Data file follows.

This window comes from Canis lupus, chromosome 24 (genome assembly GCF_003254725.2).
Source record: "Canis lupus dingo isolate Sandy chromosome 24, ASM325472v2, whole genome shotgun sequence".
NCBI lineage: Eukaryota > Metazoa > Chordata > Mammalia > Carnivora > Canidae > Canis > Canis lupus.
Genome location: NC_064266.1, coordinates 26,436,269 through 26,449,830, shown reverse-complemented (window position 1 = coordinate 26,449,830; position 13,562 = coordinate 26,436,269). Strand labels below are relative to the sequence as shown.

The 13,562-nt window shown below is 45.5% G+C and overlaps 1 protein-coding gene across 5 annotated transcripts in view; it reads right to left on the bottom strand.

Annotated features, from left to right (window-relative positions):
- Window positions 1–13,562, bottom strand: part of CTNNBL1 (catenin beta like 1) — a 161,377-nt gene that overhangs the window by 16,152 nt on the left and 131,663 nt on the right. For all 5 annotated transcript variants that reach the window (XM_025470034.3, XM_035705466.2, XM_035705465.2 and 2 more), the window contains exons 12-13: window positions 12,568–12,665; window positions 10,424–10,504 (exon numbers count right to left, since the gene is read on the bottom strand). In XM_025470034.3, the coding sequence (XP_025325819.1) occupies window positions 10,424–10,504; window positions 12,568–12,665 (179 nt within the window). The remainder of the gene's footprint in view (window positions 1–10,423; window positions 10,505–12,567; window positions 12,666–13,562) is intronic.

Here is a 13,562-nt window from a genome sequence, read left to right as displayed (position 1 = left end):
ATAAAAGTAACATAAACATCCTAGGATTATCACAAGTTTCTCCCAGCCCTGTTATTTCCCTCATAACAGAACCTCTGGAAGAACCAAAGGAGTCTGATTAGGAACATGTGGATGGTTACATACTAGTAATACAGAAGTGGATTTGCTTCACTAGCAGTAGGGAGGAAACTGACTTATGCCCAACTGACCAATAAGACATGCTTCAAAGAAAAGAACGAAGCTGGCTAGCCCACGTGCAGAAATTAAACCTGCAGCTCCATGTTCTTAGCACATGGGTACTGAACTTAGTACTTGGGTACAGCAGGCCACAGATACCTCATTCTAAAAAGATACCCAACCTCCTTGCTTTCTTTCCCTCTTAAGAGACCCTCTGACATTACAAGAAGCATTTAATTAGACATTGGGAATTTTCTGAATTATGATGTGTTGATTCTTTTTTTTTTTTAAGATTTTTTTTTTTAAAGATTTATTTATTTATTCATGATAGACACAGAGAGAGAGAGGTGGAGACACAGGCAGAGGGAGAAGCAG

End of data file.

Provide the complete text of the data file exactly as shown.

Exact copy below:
This window comes from Canis lupus, chromosome 24 (genome assembly GCF_003254725.2).
Source record: "Canis lupus dingo isolate Sandy chromosome 24, ASM325472v2, whole genome shotgun sequence".
NCBI lineage: Eukaryota > Metazoa > Chordata > Mammalia > Carnivora > Canidae > Canis > Canis lupus.
Genome location: NC_064266.1, coordinates 26,436,269 through 26,449,830, shown reverse-complemented (window position 1 = coordinate 26,449,830; position 13,562 = coordinate 26,436,269). Strand labels below are relative to the sequence as shown.

The 13,562-nt window shown below is 45.5% G+C and overlaps 1 protein-coding gene across 5 annotated transcripts in view; it reads right to left on the bottom strand.

Annotated features, from left to right (window-relative positions):
- Window positions 1–13,562, bottom strand: part of CTNNBL1 (catenin beta like 1) — a 161,377-nt gene that overhangs the window by 16,152 nt on the left and 131,663 nt on the right. For all 5 annotated transcript variants that reach the window (XM_025470034.3, XM_035705466.2, XM_035705465.2 and 2 more), the window contains exons 12-13: window positions 12,568–12,665; window positions 10,424–10,504 (exon numbers count right to left, since the gene is read on the bottom strand). In XM_025470034.3, the coding sequence (XP_025325819.1) occupies window positions 10,424–10,504; window positions 12,568–12,665 (179 nt within the window). The remainder of the gene's footprint in view (window positions 1–10,423; window positions 10,505–12,567; window positions 12,666–13,562) is intronic.

Here is a 13,562-nt window from a genome sequence, read left to right as displayed (position 1 = left end):
ATAAAAGTAACATAAACATCCTAGGATTATCACAAGTTTCTCCCAGCCCTGTTATTTCCCTCATAACAGAACCTCTGGAAGAACCAAAGGAGTCTGATTAGGAACATGTGGATGGTTACATACTAGTAATACAGAAGTGGATTTGCTTCACTAGCAGTAGGGAGGAAACTGACTTATGCCCAACTGACCAATAAGACATGCTTCAAAGAAAAGAACGAAGCTGGCTAGCCCACGTGCAGAAATTAAACCTGCAGCTCCATGTTCTTAGCACATGGGTACTGAACTTAGTACTTGGGTACAGCAGGCCACAGATACCTCATTCTAAAAAGATACCCAACCTCCTTGCTTTCTTTCCCTCTTAAGAGACCCTCTGACATTACAAGAAGCATTTAATTAGACATTGGGAATTTTCTGAATTATGATGTGTTGATTCTTTTTTTTTTTTAAGATTTTTTTTTTTAAAGATTTATTTATTTATTCATGATAGACACAGAGAGAGAGAGGTGGAGACACAGGCAGAGGGAGAAGCAG